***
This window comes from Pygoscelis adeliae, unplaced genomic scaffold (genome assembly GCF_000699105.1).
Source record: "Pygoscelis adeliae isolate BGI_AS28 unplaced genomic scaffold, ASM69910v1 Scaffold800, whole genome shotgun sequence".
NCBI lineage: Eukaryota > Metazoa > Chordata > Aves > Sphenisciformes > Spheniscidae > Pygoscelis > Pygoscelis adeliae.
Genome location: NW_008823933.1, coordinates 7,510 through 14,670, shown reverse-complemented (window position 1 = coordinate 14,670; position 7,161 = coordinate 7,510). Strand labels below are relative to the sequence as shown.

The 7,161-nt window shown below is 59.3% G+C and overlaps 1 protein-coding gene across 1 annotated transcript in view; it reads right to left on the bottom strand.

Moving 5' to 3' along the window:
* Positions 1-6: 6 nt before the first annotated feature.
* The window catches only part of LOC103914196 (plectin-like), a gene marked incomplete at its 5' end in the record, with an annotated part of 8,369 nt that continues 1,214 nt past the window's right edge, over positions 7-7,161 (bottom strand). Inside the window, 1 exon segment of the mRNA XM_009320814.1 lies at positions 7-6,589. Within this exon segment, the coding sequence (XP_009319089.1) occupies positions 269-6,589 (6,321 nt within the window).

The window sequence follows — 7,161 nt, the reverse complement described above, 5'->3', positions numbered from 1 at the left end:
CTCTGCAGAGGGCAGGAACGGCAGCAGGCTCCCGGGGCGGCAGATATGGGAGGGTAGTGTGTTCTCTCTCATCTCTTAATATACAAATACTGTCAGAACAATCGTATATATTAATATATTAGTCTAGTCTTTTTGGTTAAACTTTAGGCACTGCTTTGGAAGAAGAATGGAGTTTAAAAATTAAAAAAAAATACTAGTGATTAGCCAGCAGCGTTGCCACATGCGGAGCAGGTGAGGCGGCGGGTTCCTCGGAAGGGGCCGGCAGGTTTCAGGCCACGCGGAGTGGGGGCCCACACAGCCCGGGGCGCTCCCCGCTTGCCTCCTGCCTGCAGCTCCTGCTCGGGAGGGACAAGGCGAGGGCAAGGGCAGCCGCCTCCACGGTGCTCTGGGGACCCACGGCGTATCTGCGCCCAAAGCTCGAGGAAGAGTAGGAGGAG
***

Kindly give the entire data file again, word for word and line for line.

This window comes from Pygoscelis adeliae, unplaced genomic scaffold (genome assembly GCF_000699105.1).
Source record: "Pygoscelis adeliae isolate BGI_AS28 unplaced genomic scaffold, ASM69910v1 Scaffold800, whole genome shotgun sequence".
NCBI lineage: Eukaryota > Metazoa > Chordata > Aves > Sphenisciformes > Spheniscidae > Pygoscelis > Pygoscelis adeliae.
Genome location: NW_008823933.1, coordinates 7,510 through 14,670, shown reverse-complemented (window position 1 = coordinate 14,670; position 7,161 = coordinate 7,510). Strand labels below are relative to the sequence as shown.

The 7,161-nt window shown below is 59.3% G+C and overlaps 1 protein-coding gene across 1 annotated transcript in view; it reads right to left on the bottom strand.

Moving 5' to 3' along the window:
* Positions 1-6: 6 nt before the first annotated feature.
* The window catches only part of LOC103914196 (plectin-like), a gene marked incomplete at its 5' end in the record, with an annotated part of 8,369 nt that continues 1,214 nt past the window's right edge, over positions 7-7,161 (bottom strand). Inside the window, 1 exon segment of the mRNA XM_009320814.1 lies at positions 7-6,589. Within this exon segment, the coding sequence (XP_009319089.1) occupies positions 269-6,589 (6,321 nt within the window).

The window sequence follows — 7,161 nt, the reverse complement described above, 5'->3', positions numbered from 1 at the left end:
CTCTGCAGAGGGCAGGAACGGCAGCAGGCTCCCGGGGCGGCAGATATGGGAGGGTAGTGTGTTCTCTCTCATCTCTTAATATACAAATACTGTCAGAACAATCGTATATATTAATATATTAGTCTAGTCTTTTTGGTTAAACTTTAGGCACTGCTTTGGAAGAAGAATGGAGTTTAAAAATTAAAAAAAAATACTAGTGATTAGCCAGCAGCGTTGCCACATGCGGAGCAGGTGAGGCGGCGGGTTCCTCGGAAGGGGCCGGCAGGTTTCAGGCCACGCGGAGTGGGGGCCCACACAGCCCGGGGCGCTCCCCGCTTGCCTCCTGCCTGCAGCTCCTGCTCGGGAGGGACAAGGCGAGGGCAAGGGCAGCCGCCTCCACGGTGCTCTGGGGACCCACGGCGTATCTGCGCCCAAAGCTCGAGGAAGAGTAGGAGGAG